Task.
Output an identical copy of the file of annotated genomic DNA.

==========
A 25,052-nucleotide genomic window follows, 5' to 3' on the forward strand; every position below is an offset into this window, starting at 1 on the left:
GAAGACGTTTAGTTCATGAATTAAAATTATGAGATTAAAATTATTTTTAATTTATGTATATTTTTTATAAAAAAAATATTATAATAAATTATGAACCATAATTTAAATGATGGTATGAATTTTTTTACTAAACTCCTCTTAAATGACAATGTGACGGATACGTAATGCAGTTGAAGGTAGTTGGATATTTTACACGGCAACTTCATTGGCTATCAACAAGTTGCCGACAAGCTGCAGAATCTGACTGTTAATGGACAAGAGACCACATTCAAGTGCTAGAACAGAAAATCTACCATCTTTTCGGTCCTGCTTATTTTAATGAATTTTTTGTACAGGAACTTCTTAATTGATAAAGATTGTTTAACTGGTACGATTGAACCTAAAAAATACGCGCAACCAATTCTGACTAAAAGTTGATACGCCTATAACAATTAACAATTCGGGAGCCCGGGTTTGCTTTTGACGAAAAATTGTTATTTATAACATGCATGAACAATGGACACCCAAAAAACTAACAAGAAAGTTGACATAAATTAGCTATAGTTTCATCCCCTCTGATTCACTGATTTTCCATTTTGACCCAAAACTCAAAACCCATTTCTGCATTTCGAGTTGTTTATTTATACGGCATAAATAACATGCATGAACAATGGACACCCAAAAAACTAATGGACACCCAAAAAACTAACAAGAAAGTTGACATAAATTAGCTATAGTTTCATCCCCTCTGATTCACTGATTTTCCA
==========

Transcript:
A 25,052-nucleotide genomic window follows, 5' to 3' on the forward strand; every position below is an offset into this window, starting at 1 on the left:
GAAGACGTTTAGTTCATGAATTAAAATTATGAGATTAAAATTATTTTTAATTTATGTATATTTTTTATAAAAAAAATATTATAATAAATTATGAACCATAATTTAAATGATGGTATGAATTTTTTTACTAAACTCCTCTTAAATGACAATGTGACGGATACGTAATGCAGTTGAAGGTAGTTGGATATTTTACACGGCAACTTCATTGGCTATCAACAAGTTGCCGACAAGCTGCAGAATCTGACTGTTAATGGACAAGAGACCACATTCAAGTGCTAGAACAGAAAATCTACCATCTTTTCGGTCCTGCTTATTTTAATGAATTTTTTGTACAGGAACTTCTTAATTGATAAAGATTGTTTAACTGGTACGATTGAACCTAAAAAATACGCGCAACCAATTCTGACTAAAAGTTGATACGCCTATAACAATTAACAATTCGGGAGCCCGGGTTTGCTTTTGACGAAAAATTGTTATTTATAACATGCATGAACAATGGACACCCAAAAAACTAACAAGAAAGTTGACATAAATTAGCTATAGTTTCATCCCCTCTGATTCACTGATTTTCCATTTTGACCCAAAACTCAAAACCCATTTCTGCATTTCGAGTTGTTTATTTATACGGCATAAATAACATGCATGAACAATGGACACCCAAAAAACTAATGGACACCCAAAAAACTAACAAGAAAGTTGACATAAATTAGCTATAGTTTCATCCCCTCTGATTCACTGATTTTCCA